“TransAlta is a progressive power company that strives to produce more electricity with less environmental impact, every day,” said TransAlta President and CEO Steve Snyder. “With this bill, TransAlta will be able to continue powering this community with new investments in power production and new jobs.” The bill would shut down one of two boilers at the TransAlta plant by 2020 and the second by 2025. The Centralia facility is a major source of greenhouse gases and other pollutants. “Today, we are one significant step closer to being truly free from coal in the Northwest, which will bring about a cleaner, safer, healthier and more prosperous future,” said Bruce Nilles, deputy conservation director for the Sierra Club, in a written statement.

Conservationists say closure will help clear haze from park

PORT TOWNSEND — The MV Salish finished its initial sea trials last week and is scheduled for delivery to Washington State Ferries on Thursday. The Salish is expected to join the MV Chetzemoka on the Port Townsend-Coupeville route in July. “We are on time and within the budget,” said state ferries system spokeswoman Marta Coursey on Friday. “Everything is going well.” Sea trials for the new ferry took place Monday through Wednesday with state ferries system Deputy Chief George Capacci and other personnel aboard to witness the demonstration of stopping distances, steering and other operational tests. It is scheduled to be towed to the Todd Pacific Shipyards facility in Seattle before being transferred to state ferries system control.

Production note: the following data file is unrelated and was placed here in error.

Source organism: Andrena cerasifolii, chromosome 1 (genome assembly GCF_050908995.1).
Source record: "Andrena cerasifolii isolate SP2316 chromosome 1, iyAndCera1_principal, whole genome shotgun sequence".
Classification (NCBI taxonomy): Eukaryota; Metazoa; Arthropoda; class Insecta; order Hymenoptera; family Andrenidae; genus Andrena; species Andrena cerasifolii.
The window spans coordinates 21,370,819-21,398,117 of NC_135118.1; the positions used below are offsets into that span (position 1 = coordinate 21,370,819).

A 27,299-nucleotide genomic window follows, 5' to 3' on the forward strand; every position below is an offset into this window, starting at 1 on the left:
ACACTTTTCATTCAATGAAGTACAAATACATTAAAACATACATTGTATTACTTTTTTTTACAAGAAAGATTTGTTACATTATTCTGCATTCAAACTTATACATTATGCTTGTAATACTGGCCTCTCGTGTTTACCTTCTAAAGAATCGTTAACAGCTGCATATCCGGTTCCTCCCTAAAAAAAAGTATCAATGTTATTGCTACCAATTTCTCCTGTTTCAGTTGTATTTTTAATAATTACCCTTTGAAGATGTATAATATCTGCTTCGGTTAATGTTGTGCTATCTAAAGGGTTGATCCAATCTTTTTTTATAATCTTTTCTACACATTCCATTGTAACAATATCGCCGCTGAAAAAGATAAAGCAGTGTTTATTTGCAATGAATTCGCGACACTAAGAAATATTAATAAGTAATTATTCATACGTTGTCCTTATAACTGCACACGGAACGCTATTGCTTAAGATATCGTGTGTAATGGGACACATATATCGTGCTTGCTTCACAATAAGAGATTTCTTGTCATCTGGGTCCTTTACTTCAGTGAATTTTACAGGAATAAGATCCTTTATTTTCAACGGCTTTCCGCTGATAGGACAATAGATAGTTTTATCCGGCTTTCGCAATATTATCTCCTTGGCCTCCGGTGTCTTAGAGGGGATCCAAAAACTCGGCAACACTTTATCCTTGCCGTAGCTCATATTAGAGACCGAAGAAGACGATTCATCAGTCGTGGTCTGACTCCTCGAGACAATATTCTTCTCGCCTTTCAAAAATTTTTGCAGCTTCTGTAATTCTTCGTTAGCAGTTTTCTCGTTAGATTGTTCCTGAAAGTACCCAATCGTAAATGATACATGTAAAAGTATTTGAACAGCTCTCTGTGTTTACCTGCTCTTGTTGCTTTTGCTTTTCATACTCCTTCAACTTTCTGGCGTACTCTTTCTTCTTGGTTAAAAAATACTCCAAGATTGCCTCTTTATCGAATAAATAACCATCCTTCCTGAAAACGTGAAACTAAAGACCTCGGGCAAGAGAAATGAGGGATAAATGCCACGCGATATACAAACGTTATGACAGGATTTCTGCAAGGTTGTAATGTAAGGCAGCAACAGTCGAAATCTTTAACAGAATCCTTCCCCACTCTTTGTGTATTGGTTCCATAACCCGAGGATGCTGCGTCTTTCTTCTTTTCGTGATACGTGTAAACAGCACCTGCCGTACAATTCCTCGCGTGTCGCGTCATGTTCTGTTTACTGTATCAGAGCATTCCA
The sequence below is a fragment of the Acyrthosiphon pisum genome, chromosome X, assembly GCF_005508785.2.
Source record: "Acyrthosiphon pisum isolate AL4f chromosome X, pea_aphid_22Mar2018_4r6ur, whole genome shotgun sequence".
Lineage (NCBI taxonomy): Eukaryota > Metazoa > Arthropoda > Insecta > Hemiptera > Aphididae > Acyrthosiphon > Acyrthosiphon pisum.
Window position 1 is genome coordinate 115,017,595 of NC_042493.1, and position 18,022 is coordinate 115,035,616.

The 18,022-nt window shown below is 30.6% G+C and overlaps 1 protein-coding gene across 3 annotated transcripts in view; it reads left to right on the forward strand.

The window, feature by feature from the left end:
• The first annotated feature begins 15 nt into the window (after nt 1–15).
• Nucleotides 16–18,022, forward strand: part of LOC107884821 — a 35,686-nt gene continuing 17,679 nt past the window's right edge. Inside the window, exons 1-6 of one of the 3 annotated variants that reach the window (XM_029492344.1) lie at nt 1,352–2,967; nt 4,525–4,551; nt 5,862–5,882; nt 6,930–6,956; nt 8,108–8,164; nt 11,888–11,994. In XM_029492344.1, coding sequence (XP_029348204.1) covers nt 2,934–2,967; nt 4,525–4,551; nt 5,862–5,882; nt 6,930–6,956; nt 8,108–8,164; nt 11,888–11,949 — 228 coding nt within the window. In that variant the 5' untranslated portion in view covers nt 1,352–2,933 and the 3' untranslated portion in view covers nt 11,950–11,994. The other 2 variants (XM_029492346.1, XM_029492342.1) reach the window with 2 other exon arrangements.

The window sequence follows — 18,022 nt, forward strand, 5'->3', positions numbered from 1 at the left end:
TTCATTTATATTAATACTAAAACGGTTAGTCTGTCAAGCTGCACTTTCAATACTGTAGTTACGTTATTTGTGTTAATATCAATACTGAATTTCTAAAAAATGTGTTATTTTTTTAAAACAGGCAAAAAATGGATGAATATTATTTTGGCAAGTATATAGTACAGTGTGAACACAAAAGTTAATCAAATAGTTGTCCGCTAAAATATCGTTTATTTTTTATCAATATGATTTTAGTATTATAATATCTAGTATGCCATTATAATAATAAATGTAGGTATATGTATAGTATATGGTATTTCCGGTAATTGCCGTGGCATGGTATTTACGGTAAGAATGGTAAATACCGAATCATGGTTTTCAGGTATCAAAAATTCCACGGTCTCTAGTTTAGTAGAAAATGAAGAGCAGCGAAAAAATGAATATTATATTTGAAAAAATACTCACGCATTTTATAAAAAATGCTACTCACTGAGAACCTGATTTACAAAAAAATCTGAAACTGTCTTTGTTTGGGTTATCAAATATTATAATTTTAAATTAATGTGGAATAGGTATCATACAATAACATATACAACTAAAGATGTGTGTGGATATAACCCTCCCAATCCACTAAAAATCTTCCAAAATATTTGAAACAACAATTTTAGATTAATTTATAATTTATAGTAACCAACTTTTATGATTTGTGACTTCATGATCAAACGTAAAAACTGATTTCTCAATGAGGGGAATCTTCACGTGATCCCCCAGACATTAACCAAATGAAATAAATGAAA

A6

PeninsulaNorthwest

Sunday, May 1, 2011 — (J)

Peninsula Daily News

Keith Thorpe/Peninsula Daily News

The former Eagles Aerie 483 sits vacant on South Penn Street in Port Angeles on Saturday. The site will become a headquarters for the U.S. Border Patrol. Charlie Bermant/Peninsula Daily News

Touring

downtown

Port Townsend

Gail Rogers, left and Bill Putney, center, tour the upper floor of the former Port Townsend Elks Building with its owner, David Hero, on Friday. More than 85 people took an evening tour of 10 properties now for sale or rent. The tour was organized by Port Townsend Main Street and was part of the weekend’s celebration of the finishing of the town’s Civic District.

Downtown: Project

cost over $1.4 million Continued from A1 Sandoval acknowledged City Manager David Timmons, Planning Director Rick Sepler, Public Works Director Ken Clow and project manager Tom Miller for their roles in the building’s renovation. Among those attending was Dorothy Cotton, whose family members were the most recent private owners of the building. Cotton said she was honored that her family name was being preserved and glad the space was being used to promote art. The one-story brick building was built as a three-story structure in 1888, said Bill Tennent, Jefferson County Historical Society executive director. It was a popular resort that contained a saloon, wine parlor and a club room. At various times since, it has been a hardware store, bowling alley and mortuary. In 1955, the Cotton family removed the top two stories after a wind storm damaged them. From 1975 to 2009, the structure housed the Port Townsend Police Department, which has moved to Mountain View Commons. The city now will rent the space for various functions and display rotating art exhibitions. “We had an old building here, but we have preserved it in a way that we can use it for community programs,” Timmons said.